Nakagawa / Naohito Myojin Aogami #1 Damascus 240mm Kiritsuke Gyuto
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This Kiritsuke Gyuto is handcrafted by Sakai knifemaker Satoshi Nakagawa using Aogami #1 steel core, and hand-sharpened by renowned sharpener Naohito Myojin. With an elegant Damascus cladding using soft iron, the knife is beautifully ground with a Kasumi polish and an incredibly smooth choil. With a higher carbon content than Aogami #2, Nakagawa-san was able to heat-treat the blade to a hardness level of 61-63 HRC, enabling superior edge retention. The blade is paired with a wa-handle made of Ebony wood, with premium Resin (Ivory-effect) Kuchiwa and triple ginmaki.
- Origin (Made in): Sakai, Osaka Prefecture, Japan
- Brand: Nakagawa Hamono
- Craftsman: Satoshi Nakagawa
- Shapener: Naohito Myojin
- Knife Type: Kiritsuke Gyuto
- Construction: San Mai
- Grind: Double-edged Blade (50/50 Grind)
- Hagane (Core Steel): Aogami #1 (Blue #1)
- Jigane (Cladding): Soft Iron
- Hardness: 61-63 HRC
- Hand-forged, hand-ground, hand-sharpened
- Blade Finishes:
- Kasumi Polish
- Blade Length: 240mm (9.4")
- Blade Height (at heel): 49mm
- Spine Thickness
- Above heel: 3.2mm
- Middle: 2.7mm
- Shape: Hachikaku (Octagonal)
- Material: Ebony
- Kuchiwa / Tsukajiri: Resin (Ivory-effect)
- Ginmaki: Nickel Copper (x3)
- Divider: Ebony
- Length: 144mm
- Overall Length: 389mm
- Weight: 235g (8.29oz)
- Engraved Mark: In Japanese Kanji "Nakagawa Made Blue #1" (中川作 青一鋼)
About Nakagawa Hamono 中川打刃物
Satoshi Nakagawa (中川悟志) is a relatively young knifemaker based in the famous city of Sakai in Japan. 16 years ago, he started learning from legend artisan Kenichi Shiraki (白木健一), one of the very best blacksmiths in Japan. As master Shiraki retired and closed his workshop in 2020, the torch has been passed down to Satoshi Nakagawa, Shiraki’s only Deshi (disciple). In April 2021, Satoshi Nakagawa-san launched his own workshop Nakagawa Hamono.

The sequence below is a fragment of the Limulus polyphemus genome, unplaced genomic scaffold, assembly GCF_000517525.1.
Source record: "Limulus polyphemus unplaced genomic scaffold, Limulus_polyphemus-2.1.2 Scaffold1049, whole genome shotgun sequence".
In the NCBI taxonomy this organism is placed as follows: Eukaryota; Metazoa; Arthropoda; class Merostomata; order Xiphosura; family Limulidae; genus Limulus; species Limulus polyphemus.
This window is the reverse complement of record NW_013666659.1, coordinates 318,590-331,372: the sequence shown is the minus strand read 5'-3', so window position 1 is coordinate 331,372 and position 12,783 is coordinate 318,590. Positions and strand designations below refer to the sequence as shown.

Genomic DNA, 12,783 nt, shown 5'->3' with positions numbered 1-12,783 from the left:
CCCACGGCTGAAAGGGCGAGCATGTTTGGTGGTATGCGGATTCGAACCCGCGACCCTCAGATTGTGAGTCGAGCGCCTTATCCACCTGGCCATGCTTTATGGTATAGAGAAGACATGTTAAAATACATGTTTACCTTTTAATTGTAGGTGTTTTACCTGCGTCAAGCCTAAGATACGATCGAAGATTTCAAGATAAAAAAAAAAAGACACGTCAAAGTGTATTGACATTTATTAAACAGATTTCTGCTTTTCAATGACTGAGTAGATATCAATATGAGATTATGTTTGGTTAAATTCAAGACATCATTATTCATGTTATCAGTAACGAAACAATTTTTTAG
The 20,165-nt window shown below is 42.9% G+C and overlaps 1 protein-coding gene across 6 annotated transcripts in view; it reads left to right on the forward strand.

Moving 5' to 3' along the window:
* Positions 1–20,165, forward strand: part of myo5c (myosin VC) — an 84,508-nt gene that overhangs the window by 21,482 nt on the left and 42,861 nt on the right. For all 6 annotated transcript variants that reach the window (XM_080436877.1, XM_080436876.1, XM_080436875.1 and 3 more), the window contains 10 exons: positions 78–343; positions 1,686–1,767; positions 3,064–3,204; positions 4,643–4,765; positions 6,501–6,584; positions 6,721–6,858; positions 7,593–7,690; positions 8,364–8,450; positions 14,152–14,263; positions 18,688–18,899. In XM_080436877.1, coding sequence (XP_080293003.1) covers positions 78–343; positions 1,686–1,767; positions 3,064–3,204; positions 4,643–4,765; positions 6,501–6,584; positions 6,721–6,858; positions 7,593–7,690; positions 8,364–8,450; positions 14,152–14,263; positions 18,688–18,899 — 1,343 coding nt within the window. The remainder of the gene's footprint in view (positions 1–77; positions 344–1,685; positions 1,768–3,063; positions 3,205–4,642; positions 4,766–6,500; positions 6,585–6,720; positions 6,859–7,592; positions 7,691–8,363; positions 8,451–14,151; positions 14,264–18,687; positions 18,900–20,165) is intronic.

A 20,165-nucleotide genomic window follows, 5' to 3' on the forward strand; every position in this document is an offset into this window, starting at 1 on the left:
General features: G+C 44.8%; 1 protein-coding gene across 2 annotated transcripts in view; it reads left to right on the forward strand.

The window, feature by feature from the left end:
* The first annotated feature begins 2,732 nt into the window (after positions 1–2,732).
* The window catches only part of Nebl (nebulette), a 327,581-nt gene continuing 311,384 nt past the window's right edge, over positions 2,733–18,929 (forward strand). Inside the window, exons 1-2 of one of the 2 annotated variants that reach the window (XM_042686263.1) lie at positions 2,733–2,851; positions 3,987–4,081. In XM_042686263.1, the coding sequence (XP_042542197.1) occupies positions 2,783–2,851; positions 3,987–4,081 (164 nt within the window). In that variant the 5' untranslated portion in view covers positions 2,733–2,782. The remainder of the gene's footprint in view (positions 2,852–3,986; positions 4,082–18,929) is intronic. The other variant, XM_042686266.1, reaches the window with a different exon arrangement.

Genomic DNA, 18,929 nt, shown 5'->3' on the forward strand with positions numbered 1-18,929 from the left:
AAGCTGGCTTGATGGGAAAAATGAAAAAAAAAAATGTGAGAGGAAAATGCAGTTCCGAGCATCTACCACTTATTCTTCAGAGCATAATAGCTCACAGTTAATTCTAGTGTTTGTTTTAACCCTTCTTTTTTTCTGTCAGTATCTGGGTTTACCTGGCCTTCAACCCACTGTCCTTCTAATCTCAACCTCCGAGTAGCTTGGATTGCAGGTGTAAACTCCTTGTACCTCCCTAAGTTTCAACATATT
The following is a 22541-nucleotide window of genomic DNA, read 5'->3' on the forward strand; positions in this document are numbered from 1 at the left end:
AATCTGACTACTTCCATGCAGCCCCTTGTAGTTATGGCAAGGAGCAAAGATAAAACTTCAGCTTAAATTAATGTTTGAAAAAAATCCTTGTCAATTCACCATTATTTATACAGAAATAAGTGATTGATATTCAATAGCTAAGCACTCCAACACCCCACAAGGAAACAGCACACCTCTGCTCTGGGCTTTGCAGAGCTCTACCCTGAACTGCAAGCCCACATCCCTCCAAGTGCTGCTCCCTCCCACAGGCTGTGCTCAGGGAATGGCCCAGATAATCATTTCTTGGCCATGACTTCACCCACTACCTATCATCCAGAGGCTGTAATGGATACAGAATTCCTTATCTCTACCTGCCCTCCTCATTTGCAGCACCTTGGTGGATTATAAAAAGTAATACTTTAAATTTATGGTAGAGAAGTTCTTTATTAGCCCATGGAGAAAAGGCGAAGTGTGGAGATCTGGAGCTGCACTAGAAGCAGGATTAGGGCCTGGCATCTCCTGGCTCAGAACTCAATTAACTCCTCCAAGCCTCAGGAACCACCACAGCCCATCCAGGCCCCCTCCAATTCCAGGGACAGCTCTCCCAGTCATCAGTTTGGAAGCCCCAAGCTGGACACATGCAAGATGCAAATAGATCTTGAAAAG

About Naohito Myojin
Myojinriki Seisakusho is a Kochi-based knifemaking workshop run by Tateo Myojin (明神 健雄) and Naohito Myojin (明神 直人), the father and son team. Tateo, who was born in the largely rural Kochi Prefecture in 1950, developed his interest in blade forging at a young age, so he went to Sakai, Osaka Prefecture, the famous city of forged knives, to receive training from Sakai knifemakers.
Tateo’s son Naohito-san - being a rebellion youth- refused to join the family business, until he sharpened his friend’s knife and received a compliment from his friends. The joy he got from doing it changed his mind, and he decided to be an apprentice under his father. Now just in his early 30s, Naohito already has over a decade of knife making experience under his belt. He has new ideas for the family business, and has recently launched a new family brand - Tetsujin Knife Labo (鉄人刃物ラボ).
Aogami #1 (Blue #1) steel is a premium Japanese high carbon steel for knife making. Despite some corrosion resistant quality (for a carbon steel), it is not stainless, therefore you should wipe your knife dry after each use. Patina will develop over time. Rust may develop if left in prolonged contact with water or acidic food. Use a rust eraser to clean if rusts develop. Avoid cutting into bones, frozen foods, hard fruit pits.
Recommended cutting surface: wood, rubberized boards and high-end composites, and quality plastics such as polyethylene make acceptable cutting surfaces, and will help protect and prolong knife’s edge. AVOID glass, metal, countertops, and other rigid, non-forgiving surfaces.
We recommend sharpening all quality Japanese knives on whetstones, as we believe they yield the best results for your knives.